Smalltalk Traits Expressing Themselves
by Peter William Lount
version 1, 20050312 1:32am PST
"Multiple Inheritence is good, but there is no good way to do it!"
Steve Cook, 1987 OOPLSA panel
Traits are a simple composition mechanism for structuring object-oriented programs.
A Trait is essentially a parameterzied set of methods; it serves as a behavioral
building block for classes and is the primitive unit of code reuse. With Traits,
classes are still organized in a single inheritance hierarchy, but they can make
use of Traits to specify the incremental difference in behavior with respect to
Unlike mixins and multiple inheritance, Traits do not employ inheritance as the
composition operator. Instead, Trait composition is based on a set of composition
operators that are complementary to single inheritance and result in better
We have implemented Traits in Squeak, an open-source Smalltalk-80 dialect.
In the meantime, Traits have had a significant practical impact and have
been ported to various other languages.
Research Software Composition Group (SCG), University of Berne.
It sounds like traits may be the way to go rather than using multiple inheritance with it's complexities.
Despite the undisputed prominence of inheritance as the fundamental
reuse mechanism in object-oriented programming languages, the main variants—
single inheritance, multiple inheritance, and mixin inheritance—all suffer from
conceptual and practical problems. In the first part of this paper, we identify and
illustrate these problems. We then present traits, a simple compositional model
for structuring object-oriented programs. A trait is essentially a group of pure
methods that serves as a building block for classes and is a primitive unit of
code reuse. In this model, classes are composed from a set of traits by specifying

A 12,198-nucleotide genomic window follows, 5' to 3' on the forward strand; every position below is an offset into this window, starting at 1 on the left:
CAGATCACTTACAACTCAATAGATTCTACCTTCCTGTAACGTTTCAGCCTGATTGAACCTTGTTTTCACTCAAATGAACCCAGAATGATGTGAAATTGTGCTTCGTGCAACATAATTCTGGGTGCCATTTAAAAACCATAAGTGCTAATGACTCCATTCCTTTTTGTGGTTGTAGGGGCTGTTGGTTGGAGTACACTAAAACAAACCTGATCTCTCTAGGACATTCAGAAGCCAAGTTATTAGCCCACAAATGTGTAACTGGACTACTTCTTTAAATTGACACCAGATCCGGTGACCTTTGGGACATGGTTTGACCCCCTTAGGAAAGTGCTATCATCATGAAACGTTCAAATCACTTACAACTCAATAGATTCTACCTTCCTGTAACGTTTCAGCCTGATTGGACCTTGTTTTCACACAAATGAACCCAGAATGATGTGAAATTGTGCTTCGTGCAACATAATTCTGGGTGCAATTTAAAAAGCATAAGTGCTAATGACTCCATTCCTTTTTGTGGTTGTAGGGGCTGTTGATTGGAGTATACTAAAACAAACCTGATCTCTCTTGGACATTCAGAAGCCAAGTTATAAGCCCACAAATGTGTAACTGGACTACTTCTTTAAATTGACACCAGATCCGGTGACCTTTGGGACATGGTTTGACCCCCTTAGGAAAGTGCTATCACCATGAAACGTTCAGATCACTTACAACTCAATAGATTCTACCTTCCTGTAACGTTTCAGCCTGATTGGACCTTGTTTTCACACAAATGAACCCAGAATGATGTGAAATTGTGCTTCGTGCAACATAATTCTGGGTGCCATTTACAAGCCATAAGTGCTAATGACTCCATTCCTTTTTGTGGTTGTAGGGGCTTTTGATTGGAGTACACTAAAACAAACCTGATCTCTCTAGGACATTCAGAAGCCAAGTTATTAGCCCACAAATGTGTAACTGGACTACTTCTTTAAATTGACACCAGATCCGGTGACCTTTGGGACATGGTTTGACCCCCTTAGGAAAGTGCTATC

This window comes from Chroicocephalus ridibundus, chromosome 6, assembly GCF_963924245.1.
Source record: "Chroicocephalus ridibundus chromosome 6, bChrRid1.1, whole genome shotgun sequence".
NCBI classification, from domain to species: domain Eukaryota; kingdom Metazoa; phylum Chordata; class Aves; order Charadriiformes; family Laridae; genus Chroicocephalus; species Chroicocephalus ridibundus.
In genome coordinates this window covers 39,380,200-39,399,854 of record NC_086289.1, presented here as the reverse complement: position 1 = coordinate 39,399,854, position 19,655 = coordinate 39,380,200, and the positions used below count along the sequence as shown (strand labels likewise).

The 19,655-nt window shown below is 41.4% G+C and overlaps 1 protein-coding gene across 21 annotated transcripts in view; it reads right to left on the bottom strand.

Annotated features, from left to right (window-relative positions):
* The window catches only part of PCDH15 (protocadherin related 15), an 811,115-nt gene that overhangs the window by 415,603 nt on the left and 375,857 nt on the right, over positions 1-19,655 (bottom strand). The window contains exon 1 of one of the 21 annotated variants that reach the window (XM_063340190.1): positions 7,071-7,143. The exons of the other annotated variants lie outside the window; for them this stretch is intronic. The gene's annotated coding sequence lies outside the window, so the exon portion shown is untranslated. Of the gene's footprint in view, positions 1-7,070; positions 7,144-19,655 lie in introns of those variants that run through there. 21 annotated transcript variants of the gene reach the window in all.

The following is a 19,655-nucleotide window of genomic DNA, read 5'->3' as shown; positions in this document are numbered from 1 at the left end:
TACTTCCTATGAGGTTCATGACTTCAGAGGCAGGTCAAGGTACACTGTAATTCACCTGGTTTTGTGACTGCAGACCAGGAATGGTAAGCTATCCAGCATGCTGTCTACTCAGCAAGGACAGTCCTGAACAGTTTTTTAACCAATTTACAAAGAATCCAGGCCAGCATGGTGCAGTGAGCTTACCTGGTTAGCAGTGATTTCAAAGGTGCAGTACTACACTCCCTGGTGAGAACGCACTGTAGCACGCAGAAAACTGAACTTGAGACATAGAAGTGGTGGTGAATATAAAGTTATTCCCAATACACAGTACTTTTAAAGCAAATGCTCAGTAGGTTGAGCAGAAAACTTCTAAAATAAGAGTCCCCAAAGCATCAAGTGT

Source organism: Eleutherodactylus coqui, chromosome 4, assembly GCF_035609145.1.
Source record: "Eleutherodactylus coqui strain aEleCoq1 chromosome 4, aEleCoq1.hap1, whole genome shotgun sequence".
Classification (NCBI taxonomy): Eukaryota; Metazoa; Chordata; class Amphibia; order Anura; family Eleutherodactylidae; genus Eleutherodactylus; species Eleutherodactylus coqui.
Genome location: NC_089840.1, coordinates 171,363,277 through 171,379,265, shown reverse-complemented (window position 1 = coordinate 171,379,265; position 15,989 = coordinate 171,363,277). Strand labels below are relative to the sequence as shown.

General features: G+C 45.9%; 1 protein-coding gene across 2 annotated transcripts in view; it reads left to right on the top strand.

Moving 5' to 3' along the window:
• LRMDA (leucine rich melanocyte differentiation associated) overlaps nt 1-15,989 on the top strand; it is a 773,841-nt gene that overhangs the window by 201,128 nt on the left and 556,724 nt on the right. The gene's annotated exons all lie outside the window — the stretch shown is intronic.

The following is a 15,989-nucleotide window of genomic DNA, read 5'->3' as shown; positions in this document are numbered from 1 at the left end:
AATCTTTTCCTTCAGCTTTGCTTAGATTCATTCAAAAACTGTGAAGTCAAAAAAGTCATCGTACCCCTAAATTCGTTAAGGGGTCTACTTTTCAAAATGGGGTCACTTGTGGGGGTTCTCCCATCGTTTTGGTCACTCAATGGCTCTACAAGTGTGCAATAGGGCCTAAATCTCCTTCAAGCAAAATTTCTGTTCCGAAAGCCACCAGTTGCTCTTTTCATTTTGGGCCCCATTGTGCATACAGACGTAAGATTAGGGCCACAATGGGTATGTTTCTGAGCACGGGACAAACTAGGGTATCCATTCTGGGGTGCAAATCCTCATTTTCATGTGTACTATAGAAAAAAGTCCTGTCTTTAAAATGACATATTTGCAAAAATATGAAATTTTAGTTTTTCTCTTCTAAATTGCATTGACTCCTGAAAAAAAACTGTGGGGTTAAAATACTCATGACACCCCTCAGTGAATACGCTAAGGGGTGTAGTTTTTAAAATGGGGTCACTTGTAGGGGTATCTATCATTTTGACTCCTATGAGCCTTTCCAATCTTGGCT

glue code that connects the traits together and accesses the necessary state. We
demonstrate how traits overcome the problems arising from the different variants
of inheritance, we discuss how traits can be implemented effectively, and we
summarize our experience applying traits to refactor an existing class hierarchy.
Although multiple inheritance makes it possible to reuse any desired set of classes,
a class is frequently not the most appropriate element to reuse. This is because classes
play two competing roles. A class has a primary role as a generator of instances: it
must therefore be complete. But as a unit of reuse, a class should be small. These properties
often conflict. Furthermore, the role of classes as instance generators requires that
each class have a unique place in the class hierarchy, whereas units of reuse should be
applicable at arbitrary places.
- Traits: Composable Units of Behaviour
Quoting from the above paper:
Traits have the following properties.
A trait provides a set of methods that implement behaviour.
A trait requires a set of methods that serve as parameters for the provided behaviour.
Traits do not specify any state variables, and the methods provided by traits never
access state variables directly.
Classes and traits can be composed from other traits, but the composition order is
irrelevant. Conflicting methods must be explicitly resolved.
Trait composition does not affect the semantics of a class: the meaning of the class
is the same as it would be if all of the methods obtained from the trait(s) were
defined directly in the class.
Similarly, trait composition does not affect the semantics of a trait: a composite trait
is equivalent to a flattened trait containing the same methods.
The proposed traits extension is an easy one to understand. I wonder how useful it will be in the long run?
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July 30 2014
On speaking languages
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aiming for fluid fluency.